Purdue University has a fun simulator called Impact Earth that shows you what would happen if a particular kind of meteorite smashed down from space. Plug in some info about the meteorite you'd like to simulate--size, composition, angle and speed of impact--and then check out the precise kind of havoc it would wreak. We've written about it before, but it somehow seems more pressing now. Maybe because of this little thing. Try Impact Earth here.
Meteorite chunks that fell in Morocco last summer came from Mars, yielding an unexpected 15-pound sample of the Red Planet, scientists confirmed Tuesday. It’s the first time in 50 years — and only the fifth time ever — that scientists have chemically confirmed that pieces of rock came from Mars.
The rocks were found in December and analyzed by a committee of meteorite experts. The biggest one weighs a little more than 2 pounds.
A thin film of water ice and organic materials coats the space rock named 24 Themis, according to a study released today. That discovery marks the first-ever direct detection of water ice on an asteroid, and adds evidence to theories about how asteroids could have brought water and organic material to a primordial Earth.
A NASA telescope on Hawaii's Mauna Kea helped scientists gauge the spectrum of infrared sunlight reflected by 24 Themis. Their findings revealed a spectrum consistent with both frozen water and organic material on the 124-mile-wide asteroid, which sits halfway between Mars and Jupiter.
Russia's proposal for an Armageddon-style mission to deflect the space rock Apophis seemed bold, but it's not the only one fretting about a catastrophic impact on Earth. The U.S. National Research Council (NRC) released a new report that calls for an international asteroid defense agency that can organize a proper mission to counter possible asteroid threats, New Scientist reports.
Monoliths may not have transformed Jupiter into a star and made Europa a new Earth, but the late science fiction author Arthur C. Clarke might still be pleased, wherever he is, with NASA's prediction for 2010. Spaceflight Now reports that this year should prove whether fossilized life truly exists in three Martian meteorites, one way or the other.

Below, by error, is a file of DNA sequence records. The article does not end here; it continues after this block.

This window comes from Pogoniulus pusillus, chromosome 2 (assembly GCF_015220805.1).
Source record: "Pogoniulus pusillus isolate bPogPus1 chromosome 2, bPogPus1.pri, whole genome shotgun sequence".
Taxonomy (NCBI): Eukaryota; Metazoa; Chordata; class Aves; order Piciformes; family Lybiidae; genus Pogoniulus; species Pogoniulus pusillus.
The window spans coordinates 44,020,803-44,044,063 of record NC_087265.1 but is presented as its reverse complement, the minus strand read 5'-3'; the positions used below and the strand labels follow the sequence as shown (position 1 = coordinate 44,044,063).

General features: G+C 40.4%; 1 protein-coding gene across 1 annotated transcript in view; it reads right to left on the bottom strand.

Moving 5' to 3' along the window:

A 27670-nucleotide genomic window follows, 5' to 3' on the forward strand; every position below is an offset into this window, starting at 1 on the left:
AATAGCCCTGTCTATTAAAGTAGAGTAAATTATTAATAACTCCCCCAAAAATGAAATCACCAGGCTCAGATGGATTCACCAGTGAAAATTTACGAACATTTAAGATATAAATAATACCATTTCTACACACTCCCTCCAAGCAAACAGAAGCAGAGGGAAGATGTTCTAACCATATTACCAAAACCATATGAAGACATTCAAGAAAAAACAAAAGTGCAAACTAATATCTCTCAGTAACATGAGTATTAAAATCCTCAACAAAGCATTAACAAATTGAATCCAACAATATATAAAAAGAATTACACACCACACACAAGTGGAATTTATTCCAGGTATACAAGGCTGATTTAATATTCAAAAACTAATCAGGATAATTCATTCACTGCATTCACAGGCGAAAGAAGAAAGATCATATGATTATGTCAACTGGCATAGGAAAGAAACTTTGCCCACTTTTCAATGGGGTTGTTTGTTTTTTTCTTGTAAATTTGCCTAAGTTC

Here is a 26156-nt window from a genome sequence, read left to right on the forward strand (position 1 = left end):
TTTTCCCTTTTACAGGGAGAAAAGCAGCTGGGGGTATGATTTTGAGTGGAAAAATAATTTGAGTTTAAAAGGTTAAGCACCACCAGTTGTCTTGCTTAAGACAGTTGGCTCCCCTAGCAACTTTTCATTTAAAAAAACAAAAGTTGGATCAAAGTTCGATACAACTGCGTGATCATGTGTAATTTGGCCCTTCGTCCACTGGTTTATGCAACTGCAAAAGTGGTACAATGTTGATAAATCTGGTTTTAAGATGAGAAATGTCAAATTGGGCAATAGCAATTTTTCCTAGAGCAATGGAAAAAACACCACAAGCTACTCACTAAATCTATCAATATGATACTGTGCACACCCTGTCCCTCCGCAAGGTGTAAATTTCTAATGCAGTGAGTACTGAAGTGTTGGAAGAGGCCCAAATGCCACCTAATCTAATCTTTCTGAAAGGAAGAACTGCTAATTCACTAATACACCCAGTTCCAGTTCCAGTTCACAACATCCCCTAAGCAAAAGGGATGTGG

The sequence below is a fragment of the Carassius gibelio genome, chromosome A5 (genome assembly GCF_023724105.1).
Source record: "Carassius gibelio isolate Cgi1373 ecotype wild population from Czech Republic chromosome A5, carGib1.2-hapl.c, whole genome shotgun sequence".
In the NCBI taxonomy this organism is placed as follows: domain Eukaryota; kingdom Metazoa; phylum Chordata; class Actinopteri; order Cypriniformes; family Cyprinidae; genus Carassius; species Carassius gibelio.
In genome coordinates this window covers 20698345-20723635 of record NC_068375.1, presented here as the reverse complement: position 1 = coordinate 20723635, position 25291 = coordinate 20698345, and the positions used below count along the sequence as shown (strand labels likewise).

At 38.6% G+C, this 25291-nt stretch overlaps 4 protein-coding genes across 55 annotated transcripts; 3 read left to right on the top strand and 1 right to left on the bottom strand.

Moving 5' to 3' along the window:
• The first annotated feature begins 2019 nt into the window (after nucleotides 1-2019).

Leave it to Russia to jumpstart the long-debated idea of deflecting killer asteroids that might threaten Earth. A top Russian space official announced just prior to the New Year that he wants to put together a mission for heading off the space rock Apophis, which represents a poster child of sorts for the risk of Near-Earth Objects (NEOs). But NASA astronomers caution that a failed deflection attempt could simply make matters worse.
Martians may have already landed on Earth, at least in ancient microbial form. The same NASA team that discovered the controversial Allen Hills meteorite has shared new data that points to a biological origin for structures within the Martian rock, Spaceflight Now reports. NASA headquarters plans to officially address the new findings within days.
Life on Earth first came out of the oceans, but the water itself may have originated from extraterrestrial space rocks. A new study points to a turbulent period when the solar system's giant planets hurled chunks of icy rubble in Earth's direction.
This goes against the more favored scientific theory that Earth's oceans and atmosphere formed from elements within the planet interior, around 4.5 billion years ago. The Nature study argues that the primordial temperatures never dropped enough to condense both volatile elements and water alike, and that the waters of our blue planet must have arrived during a later period of planet building, about one hundred million years after Earth was formed.